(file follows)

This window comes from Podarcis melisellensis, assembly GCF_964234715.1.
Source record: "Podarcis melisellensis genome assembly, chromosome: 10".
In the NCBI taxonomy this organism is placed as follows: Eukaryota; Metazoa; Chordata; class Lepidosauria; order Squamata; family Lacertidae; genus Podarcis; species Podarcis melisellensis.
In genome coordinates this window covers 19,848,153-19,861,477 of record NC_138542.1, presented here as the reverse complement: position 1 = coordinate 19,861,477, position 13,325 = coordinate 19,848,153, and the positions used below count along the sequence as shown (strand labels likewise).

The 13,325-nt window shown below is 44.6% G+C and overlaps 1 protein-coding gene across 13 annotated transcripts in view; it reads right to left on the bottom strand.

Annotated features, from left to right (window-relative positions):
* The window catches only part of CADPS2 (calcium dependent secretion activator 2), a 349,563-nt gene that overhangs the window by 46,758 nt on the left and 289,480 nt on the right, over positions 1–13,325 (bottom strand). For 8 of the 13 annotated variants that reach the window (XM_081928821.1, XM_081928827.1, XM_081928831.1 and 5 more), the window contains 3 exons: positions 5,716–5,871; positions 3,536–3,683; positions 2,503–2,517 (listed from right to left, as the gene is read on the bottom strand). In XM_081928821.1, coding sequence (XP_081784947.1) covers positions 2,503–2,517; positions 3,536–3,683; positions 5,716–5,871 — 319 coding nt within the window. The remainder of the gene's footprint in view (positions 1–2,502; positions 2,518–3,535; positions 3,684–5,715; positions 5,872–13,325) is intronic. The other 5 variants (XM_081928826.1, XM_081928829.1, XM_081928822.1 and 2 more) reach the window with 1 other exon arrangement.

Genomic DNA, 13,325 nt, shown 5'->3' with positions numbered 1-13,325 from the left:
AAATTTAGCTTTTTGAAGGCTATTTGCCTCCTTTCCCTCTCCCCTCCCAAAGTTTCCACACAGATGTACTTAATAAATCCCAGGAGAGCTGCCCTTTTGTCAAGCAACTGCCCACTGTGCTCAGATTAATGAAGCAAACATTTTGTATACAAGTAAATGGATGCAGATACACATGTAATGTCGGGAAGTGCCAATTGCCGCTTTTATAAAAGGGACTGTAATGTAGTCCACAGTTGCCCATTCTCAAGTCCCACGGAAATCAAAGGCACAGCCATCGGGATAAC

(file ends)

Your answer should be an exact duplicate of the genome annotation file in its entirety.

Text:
This window comes from Podarcis melisellensis, assembly GCF_964234715.1.
Source record: "Podarcis melisellensis genome assembly, chromosome: 10".
In the NCBI taxonomy this organism is placed as follows: Eukaryota; Metazoa; Chordata; class Lepidosauria; order Squamata; family Lacertidae; genus Podarcis; species Podarcis melisellensis.
In genome coordinates this window covers 19,848,153-19,861,477 of record NC_138542.1, presented here as the reverse complement: position 1 = coordinate 19,861,477, position 13,325 = coordinate 19,848,153, and the positions used below count along the sequence as shown (strand labels likewise).

The 13,325-nt window shown below is 44.6% G+C and overlaps 1 protein-coding gene across 13 annotated transcripts in view; it reads right to left on the bottom strand.

Annotated features, from left to right (window-relative positions):
* The window catches only part of CADPS2 (calcium dependent secretion activator 2), a 349,563-nt gene that overhangs the window by 46,758 nt on the left and 289,480 nt on the right, over positions 1–13,325 (bottom strand). For 8 of the 13 annotated variants that reach the window (XM_081928821.1, XM_081928827.1, XM_081928831.1 and 5 more), the window contains 3 exons: positions 5,716–5,871; positions 3,536–3,683; positions 2,503–2,517 (listed from right to left, as the gene is read on the bottom strand). In XM_081928821.1, coding sequence (XP_081784947.1) covers positions 2,503–2,517; positions 3,536–3,683; positions 5,716–5,871 — 319 coding nt within the window. The remainder of the gene's footprint in view (positions 1–2,502; positions 2,518–3,535; positions 3,684–5,715; positions 5,872–13,325) is intronic. The other 5 variants (XM_081928826.1, XM_081928829.1, XM_081928822.1 and 2 more) reach the window with 1 other exon arrangement.

Genomic DNA, 13,325 nt, shown 5'->3' with positions numbered 1-13,325 from the left:
AAATTTAGCTTTTTGAAGGCTATTTGCCTCCTTTCCCTCTCCCCTCCCAAAGTTTCCACACAGATGTACTTAATAAATCCCAGGAGAGCTGCCCTTTTGTCAAGCAACTGCCCACTGTGCTCAGATTAATGAAGCAAACATTTTGTATACAAGTAAATGGATGCAGATACACATGTAATGTCGGGAAGTGCCAATTGCCGCTTTTATAAAAGGGACTGTAATGTAGTCCACAGTTGCCCATTCTCAAGTCCCACGGAAATCAAAGGCACAGCCATCGGGATAAC